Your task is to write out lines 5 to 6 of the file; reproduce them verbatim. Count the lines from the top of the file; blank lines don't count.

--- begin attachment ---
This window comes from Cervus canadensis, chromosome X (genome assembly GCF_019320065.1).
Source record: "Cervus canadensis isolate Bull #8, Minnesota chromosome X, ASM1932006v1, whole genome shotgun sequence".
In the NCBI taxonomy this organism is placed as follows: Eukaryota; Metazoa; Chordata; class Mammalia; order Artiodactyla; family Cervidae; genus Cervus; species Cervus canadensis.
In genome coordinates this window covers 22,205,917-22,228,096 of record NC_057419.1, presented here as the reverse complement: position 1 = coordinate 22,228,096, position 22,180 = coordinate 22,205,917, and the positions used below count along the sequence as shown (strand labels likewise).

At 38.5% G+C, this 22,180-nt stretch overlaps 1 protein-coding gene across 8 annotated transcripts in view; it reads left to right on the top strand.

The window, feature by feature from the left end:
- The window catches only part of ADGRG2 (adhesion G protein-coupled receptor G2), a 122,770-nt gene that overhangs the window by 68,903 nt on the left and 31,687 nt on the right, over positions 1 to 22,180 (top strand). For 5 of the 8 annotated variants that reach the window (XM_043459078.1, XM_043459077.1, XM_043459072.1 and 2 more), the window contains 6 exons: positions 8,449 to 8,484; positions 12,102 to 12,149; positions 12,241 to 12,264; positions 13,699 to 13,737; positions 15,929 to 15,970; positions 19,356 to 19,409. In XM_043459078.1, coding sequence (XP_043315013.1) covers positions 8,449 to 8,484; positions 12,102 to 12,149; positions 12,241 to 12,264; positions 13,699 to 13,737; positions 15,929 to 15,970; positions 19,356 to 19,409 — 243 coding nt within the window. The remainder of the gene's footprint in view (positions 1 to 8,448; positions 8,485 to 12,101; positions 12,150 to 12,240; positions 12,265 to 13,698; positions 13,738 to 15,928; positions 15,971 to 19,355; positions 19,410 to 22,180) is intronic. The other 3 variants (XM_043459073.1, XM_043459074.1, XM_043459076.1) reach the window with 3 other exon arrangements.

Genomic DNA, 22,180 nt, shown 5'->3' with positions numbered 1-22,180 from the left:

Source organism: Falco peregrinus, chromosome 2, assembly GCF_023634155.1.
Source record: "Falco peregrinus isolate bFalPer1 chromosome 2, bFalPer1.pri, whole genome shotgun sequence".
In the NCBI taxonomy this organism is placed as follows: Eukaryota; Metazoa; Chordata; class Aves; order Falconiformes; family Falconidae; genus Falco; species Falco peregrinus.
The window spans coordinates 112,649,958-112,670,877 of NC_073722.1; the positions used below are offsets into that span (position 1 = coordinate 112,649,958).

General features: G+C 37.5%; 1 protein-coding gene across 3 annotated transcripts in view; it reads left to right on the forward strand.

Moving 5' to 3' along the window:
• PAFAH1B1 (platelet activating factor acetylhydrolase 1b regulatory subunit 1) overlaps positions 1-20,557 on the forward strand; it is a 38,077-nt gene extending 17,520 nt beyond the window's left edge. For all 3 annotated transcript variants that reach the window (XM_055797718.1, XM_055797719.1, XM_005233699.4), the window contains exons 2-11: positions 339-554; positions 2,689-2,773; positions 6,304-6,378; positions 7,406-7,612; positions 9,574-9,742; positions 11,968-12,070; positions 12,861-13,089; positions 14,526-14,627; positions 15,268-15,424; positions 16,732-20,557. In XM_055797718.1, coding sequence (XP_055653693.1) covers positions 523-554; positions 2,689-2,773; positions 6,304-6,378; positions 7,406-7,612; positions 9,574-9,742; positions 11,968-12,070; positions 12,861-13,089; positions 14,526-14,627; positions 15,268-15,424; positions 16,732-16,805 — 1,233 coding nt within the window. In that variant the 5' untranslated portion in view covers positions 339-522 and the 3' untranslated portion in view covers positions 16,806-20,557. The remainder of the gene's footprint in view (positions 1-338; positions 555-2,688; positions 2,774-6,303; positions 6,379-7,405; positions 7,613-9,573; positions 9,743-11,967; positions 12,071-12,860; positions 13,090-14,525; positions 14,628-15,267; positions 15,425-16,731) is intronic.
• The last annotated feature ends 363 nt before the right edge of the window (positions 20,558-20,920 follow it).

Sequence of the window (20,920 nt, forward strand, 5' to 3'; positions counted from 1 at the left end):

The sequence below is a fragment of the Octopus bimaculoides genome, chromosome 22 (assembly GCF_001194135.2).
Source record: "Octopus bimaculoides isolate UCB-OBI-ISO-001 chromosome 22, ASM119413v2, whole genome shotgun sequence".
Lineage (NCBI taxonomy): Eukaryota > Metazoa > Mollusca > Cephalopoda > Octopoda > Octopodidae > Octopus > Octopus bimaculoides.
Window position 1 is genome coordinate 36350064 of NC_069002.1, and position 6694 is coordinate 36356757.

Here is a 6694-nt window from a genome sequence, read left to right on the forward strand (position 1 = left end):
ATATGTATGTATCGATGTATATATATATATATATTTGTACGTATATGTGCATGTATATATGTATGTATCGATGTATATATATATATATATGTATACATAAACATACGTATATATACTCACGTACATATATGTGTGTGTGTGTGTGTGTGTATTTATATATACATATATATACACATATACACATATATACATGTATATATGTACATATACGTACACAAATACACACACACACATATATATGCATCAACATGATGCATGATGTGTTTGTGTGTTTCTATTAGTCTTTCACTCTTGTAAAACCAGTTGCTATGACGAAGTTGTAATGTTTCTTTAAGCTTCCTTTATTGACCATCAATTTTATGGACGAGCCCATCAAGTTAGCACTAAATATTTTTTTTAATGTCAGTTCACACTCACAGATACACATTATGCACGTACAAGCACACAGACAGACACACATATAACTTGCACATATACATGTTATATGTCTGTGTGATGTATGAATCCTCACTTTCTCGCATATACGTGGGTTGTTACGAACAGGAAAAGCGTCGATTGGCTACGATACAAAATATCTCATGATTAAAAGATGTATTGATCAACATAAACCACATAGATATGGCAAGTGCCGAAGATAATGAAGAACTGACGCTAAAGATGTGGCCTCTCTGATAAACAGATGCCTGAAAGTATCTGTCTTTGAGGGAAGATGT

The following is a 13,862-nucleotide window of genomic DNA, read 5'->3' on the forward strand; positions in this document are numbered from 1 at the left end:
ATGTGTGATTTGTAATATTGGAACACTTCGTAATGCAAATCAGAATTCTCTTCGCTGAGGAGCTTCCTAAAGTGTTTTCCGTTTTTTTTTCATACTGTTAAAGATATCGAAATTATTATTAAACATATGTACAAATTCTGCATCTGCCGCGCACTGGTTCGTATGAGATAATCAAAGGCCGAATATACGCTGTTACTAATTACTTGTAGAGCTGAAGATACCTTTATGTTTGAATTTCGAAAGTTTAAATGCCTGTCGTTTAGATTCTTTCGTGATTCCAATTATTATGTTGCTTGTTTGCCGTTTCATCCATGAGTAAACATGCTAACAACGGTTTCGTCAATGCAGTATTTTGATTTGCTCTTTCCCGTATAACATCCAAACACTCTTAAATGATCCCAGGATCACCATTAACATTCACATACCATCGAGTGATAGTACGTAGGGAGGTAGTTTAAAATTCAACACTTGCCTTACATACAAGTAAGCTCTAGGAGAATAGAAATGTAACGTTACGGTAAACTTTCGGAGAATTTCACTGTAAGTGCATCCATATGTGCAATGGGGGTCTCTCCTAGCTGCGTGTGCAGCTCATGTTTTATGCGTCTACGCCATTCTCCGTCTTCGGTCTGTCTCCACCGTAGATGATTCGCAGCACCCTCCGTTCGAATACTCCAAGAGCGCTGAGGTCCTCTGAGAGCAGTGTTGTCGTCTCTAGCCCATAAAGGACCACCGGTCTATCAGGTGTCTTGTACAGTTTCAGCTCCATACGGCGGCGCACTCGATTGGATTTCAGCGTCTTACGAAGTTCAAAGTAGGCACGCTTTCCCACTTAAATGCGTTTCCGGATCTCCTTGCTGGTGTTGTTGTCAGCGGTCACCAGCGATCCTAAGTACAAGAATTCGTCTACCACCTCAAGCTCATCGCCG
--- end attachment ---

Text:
At 38.5% G+C, this 22,180-nt stretch overlaps 1 protein-coding gene across 8 annotated transcripts in view; it reads left to right on the top strand.

The window, feature by feature from the left end: